Etymology
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hollow (n.)
"lowland, valley, basin," 1550s, probably a modern formation from hollow (adj.), which is from Old English holh (n.) "cave, den; internal cavity."
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diesel (adj.)

also Diesel, type of internal combustion engine, 1894, named for Rudolf Diesel (1858-1913), German mechanical engineer who designed this type of engine.

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consciousness (n.)

1630s, "internal knowledge," from conscious + -ness. Meaning "state of being aware of what passes in one's own mind" is from 1670s; meaning "state of being aware" of anything is from 1746. Consciousness-raising is attested from 1968.

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rev (v.)

"cause (an engine) to run quickly," especially when not in gear, 1916, from earlier noun (1901), shortening of revolution, in reference to the internal combustion engine. Related: Revved; revving.

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entrails (n.)
"internal parts of animal bodies," c. 1300, from Old French entrailles (12c.), from Late Latin intralia "inward parts, intestines" (8c.), from altered form of Latin interanea, noun use of neuter plural of interaneus "internal, that which is within," from inter "between, among" (from PIE *enter "between, among," comparative of root *en "in").

Latin interanea yielded Late Latin intrania, hence Italian entrango, Spanish entrañas, Old French entraigne; the alternative form that led to the Modern English word evidently is from influence of the Latin neuter plural (collective) adjective suffix -alia (French -aille).
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adeno-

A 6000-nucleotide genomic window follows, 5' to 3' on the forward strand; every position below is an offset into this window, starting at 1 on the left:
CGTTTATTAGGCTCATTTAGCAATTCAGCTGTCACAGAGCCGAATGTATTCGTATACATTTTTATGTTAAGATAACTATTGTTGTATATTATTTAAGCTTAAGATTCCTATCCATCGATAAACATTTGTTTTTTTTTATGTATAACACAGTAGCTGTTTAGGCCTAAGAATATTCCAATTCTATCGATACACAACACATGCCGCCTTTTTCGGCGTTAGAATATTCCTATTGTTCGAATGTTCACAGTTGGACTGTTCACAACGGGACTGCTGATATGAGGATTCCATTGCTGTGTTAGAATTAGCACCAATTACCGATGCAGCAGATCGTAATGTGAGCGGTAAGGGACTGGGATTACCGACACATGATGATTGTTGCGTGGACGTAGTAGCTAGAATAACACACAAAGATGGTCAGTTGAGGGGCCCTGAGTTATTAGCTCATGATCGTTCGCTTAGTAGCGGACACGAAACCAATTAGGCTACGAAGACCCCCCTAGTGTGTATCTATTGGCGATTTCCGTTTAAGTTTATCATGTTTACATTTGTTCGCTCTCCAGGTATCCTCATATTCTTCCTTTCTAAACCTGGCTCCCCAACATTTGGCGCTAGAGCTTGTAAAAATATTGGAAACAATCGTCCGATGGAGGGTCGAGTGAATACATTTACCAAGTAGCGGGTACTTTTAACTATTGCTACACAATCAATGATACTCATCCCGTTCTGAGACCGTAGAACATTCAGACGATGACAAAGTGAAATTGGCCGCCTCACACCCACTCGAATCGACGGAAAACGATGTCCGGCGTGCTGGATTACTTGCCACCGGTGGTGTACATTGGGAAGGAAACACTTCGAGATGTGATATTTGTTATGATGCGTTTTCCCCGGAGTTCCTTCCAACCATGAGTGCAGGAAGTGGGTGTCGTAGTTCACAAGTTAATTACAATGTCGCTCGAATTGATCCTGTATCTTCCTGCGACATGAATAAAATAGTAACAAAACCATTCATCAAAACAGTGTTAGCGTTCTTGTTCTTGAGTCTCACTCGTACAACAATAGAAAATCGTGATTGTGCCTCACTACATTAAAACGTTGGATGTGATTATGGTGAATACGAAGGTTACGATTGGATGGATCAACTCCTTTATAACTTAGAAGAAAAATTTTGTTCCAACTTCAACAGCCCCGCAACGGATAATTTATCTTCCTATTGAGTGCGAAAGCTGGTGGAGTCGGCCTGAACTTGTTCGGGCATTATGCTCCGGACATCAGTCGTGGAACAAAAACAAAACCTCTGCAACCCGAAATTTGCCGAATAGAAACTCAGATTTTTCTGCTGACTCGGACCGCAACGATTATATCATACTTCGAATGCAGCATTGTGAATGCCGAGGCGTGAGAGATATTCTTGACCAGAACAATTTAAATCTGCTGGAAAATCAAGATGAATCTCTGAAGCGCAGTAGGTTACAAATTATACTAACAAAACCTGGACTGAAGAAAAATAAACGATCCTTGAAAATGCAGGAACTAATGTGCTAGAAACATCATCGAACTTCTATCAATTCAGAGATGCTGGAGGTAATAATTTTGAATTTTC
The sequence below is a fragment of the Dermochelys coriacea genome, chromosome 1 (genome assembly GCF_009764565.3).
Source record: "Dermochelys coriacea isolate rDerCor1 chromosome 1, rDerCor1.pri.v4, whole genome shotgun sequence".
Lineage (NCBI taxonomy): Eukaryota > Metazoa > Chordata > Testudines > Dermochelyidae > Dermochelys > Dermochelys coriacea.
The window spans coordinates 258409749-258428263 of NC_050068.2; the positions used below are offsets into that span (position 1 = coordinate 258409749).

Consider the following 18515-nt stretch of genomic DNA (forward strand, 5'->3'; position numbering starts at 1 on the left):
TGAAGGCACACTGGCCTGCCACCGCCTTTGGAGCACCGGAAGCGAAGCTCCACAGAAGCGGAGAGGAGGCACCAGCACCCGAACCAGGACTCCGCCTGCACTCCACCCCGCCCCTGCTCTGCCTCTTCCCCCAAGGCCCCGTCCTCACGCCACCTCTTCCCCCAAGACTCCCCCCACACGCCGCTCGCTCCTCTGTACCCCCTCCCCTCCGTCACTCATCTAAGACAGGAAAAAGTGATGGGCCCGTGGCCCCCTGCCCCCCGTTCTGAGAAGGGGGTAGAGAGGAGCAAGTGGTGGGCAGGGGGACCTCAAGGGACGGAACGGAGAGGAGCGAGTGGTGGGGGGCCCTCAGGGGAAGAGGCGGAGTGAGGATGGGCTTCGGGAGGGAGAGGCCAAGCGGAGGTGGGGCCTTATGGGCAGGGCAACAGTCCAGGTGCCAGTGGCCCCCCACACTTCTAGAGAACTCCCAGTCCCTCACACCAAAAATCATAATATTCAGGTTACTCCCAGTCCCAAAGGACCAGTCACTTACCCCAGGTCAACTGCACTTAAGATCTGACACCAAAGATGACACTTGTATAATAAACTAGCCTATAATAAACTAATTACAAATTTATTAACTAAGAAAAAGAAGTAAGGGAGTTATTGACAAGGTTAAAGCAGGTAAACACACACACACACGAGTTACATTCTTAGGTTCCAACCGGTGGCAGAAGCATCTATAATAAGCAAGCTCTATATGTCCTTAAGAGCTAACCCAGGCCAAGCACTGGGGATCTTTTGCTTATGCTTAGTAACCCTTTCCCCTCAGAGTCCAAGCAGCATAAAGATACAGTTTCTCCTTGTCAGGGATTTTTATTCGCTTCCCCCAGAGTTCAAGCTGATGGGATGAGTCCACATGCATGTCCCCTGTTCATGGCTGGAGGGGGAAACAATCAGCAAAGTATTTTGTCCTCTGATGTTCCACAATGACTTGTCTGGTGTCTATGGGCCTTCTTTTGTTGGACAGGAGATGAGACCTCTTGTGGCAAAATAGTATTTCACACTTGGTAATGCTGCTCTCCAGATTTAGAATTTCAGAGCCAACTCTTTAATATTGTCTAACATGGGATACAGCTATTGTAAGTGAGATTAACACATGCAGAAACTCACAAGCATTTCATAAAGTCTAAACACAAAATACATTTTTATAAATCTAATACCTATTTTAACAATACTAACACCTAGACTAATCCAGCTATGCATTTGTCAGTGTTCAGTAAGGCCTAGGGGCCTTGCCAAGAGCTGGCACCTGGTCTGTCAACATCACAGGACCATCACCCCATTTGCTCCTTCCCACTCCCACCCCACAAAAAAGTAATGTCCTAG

scientific word-forming element meaning "gland," from Greek adēn "gland," probably from a suffixed form of PIE root *engw- "groin; internal organ" (source also of Latin inguen "groin;" see inguinal).

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turnbuckle (n.)
also turn-buckle, 1703, "catch or fastening for windows and shutters," from turn (v.) + buckle (n.). Meaning "coupling with internal screw threads for connecting metal rods" is attested from 1877.
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in (adj.)
"that is within, internal," 1590s, from in (adv.). Sense of "holding power" (the in party) first recorded c. 1600; that of "exclusive" (the in-crowd, an in-joke) is from 1907 (in-group); that of "stylish, fashionable" (the in thing) is from 1960.
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exhaust (n.)

"waste gas," 1848, originally from steam engines, from exhaust (v.). In reference to internal combustion engines by 1896. Exhaust pipe, which carries away waste gas or steam from an engine, is by 1849.

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inguinal (adj.)

1680s, from French inguinal (16c.) or directly from Latin inguinalis "of the groin," from inguen (genitive inguinis) "groin," from PIE *engw- "groin; internal organ" (which is perhaps also the source of Greek adēn "gland"). Related: Inguinally.

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